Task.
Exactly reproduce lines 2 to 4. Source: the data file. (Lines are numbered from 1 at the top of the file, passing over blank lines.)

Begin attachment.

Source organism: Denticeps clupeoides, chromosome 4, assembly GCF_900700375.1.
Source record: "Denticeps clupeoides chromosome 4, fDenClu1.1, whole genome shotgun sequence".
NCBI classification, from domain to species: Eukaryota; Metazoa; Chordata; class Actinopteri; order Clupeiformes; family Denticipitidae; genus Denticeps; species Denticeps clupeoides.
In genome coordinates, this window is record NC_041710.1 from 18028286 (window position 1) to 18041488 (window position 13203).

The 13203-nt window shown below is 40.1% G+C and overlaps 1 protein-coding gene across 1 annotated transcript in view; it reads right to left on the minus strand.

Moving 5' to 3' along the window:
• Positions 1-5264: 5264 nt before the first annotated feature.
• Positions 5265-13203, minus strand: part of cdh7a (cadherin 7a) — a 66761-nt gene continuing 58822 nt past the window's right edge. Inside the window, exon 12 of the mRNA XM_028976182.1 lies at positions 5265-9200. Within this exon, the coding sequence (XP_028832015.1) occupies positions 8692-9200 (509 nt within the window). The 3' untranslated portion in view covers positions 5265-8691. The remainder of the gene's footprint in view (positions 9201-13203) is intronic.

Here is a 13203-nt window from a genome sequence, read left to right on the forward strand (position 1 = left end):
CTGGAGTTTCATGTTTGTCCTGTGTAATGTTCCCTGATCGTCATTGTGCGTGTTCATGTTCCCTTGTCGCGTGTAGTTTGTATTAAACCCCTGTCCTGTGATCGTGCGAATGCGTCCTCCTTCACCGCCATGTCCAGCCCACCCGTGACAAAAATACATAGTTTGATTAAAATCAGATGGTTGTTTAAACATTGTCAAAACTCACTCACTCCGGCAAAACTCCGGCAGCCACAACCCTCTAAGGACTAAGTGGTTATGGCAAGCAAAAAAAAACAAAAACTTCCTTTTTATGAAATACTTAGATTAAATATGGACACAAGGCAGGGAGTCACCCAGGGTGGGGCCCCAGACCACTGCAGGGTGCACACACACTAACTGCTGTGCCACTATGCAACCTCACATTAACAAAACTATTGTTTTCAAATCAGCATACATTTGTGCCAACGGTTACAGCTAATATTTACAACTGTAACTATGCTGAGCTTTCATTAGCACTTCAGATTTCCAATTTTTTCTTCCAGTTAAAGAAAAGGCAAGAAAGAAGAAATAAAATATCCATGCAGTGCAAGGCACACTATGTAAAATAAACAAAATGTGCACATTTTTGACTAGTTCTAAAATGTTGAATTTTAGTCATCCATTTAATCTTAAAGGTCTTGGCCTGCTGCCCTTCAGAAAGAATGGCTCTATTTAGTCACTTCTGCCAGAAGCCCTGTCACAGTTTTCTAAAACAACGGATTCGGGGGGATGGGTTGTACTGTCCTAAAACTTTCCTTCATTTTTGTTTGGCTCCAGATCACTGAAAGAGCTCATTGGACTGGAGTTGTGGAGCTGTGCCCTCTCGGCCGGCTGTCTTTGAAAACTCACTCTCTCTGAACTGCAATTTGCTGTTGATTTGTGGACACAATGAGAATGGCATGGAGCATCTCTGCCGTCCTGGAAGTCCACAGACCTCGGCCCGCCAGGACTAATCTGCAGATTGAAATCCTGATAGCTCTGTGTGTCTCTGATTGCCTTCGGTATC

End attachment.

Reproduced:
Source record: "Denticeps clupeoides chromosome 4, fDenClu1.1, whole genome shotgun sequence".
NCBI classification, from domain to species: Eukaryota; Metazoa; Chordata; class Actinopteri; order Clupeiformes; family Denticipitidae; genus Denticeps; species Denticeps clupeoides.
In genome coordinates, this window is record NC_041710.1 from 18028286 (window position 1) to 18041488 (window position 13203).